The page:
Monday, July 15, 2019 - Updated: 2:25 pm
Sometimes you had to stop my parents’ car by pulling off the road and slamming on the brakes. It would keep accelerating until you did. You had to rev down the engine so you could drive away at the right speed. The mechanic couldn’t fix it. One of those big boxy cars popular way back then, it was the car I learned to drive on.
Which, looking back, was kind of dangerous. I have no idea what my dad was thinking. But it gave me a good symbol for the spiritual life. Your life just speeds up and speeds up and speeds up, and you can only stop it by slamming on the brakes. You have to come to a dead stop.
Life is like that anyway, between jobs and friends and church and hobbies and ministries and shopping and cooking and getting the car fixed and everything else. Add children to that and your feet don’t stop. Some of us add parents, too.
And now we have something to keep us moving even when we’re not moving. Social media. On phones you have with you all the time.
Not everyone has a problem with social media. But lots of people do. Get in even a short line at the grocery store and watch how many people pull out their phones. Husbands and wives will be on their phones rather than talking with each other. Parents and kids will each be off in their own world. It looks automatic. They stop for a few seconds, out come their phones.
“More and more, it feels like life is becoming an indecipherable blur,” said Avital Chizhik-Goldschmidt, writing on the website Vox. She works as a full-time journalist, raises two children and does all the things a rabbi’s wife has to do.
She grew up in a religious home, she said, and used to love to pray from her prayer book. Now, not so much. “I’m a slave to my inbox, to my group texts and my need to be ‘up to date.’ This takes time and mental space, and the first thing to go was my daily prayers. My phone quickly displaced my prayer book as daily reading.”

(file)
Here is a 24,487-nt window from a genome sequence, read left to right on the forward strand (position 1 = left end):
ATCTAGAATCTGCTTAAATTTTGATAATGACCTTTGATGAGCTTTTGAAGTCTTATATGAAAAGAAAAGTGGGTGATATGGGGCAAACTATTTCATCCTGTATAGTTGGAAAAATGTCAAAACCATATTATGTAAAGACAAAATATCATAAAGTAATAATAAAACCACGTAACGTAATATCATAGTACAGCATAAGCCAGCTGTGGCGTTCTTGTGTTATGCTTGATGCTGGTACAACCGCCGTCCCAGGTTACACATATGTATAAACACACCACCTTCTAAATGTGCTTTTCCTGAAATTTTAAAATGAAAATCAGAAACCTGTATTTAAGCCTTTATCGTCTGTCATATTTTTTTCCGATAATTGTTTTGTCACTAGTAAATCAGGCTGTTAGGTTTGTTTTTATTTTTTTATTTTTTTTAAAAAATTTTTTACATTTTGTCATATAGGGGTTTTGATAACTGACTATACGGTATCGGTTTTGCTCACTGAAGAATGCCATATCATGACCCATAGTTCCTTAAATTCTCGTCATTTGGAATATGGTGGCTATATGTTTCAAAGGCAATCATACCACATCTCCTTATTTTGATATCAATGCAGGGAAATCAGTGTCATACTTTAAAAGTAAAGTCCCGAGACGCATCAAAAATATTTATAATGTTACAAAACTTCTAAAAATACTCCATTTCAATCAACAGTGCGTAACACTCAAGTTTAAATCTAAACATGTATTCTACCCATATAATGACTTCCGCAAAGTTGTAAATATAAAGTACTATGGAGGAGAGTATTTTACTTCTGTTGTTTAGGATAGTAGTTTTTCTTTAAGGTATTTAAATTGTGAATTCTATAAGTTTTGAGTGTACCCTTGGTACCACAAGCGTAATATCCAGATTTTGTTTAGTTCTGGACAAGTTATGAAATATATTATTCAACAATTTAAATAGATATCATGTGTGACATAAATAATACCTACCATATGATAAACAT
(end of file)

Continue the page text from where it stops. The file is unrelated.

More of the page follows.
That had an effect. A bad one. “Though I had been raised to be idealistic, reverent even, I found myself increasingly cynical, angry. I explained it as part of the state of adulthood. My main priority right now is my family, my work and my community, I would console myself. God understands.”
He does, of course. But even though God understands why we don’t talk to him, we’re still not talking to him. We lose out. One night, feeling sick and overwhelmed, Chizhik-Goldschmidt saw her prayer book. “I sat down, opened it and felt the mayhem of modernity disappear. I could breathe again.”
She has learned a lot, getting back to praying regularly. “As an adult, as a millennial, as a working mother, making time to whisper ancient words has taken on a whole other nature. It feels like a radical act of resistance.”
She continued: “Prayer is the ability to say no to the demands of technology; to silence my devices, close my office door and recite the afternoon service. It is a brief taste of sabbath slipped into the frenzy of the day-to-day; it allows me to put everything aside and turn away from screens to paper.”
Prayer guides you when you need it, she explained. “It fills your lips with words, even when your heart has none.”
The Hebrew prayer book is called a “siddur.” The name comes from the Hebrew word seder, meaning “order.” The simple reason for the name is that it’s the book that holds the orders for prayer. It’s like our Divine Office, only a lot smaller.
Chizhik-Goldschmidt gave it a second meaning. “Perhaps, more significantly, it is called siddur because the act of prayer offers order to the chaos of our lives. Rather than letting life slide by in an undefined haze, prayer punctuates our hours, our days and our weeks. It is an exercise that consistently demands a revolutionary sort of intentionality.”
She learned from praying to an order “that God wasn’t the one who needed my prayers. It was I who needed them more.” She learned to slam on the brakes, rev down her life and start over at the right speed.
Mills is writing a book on death and dying for Sophia Institute Press.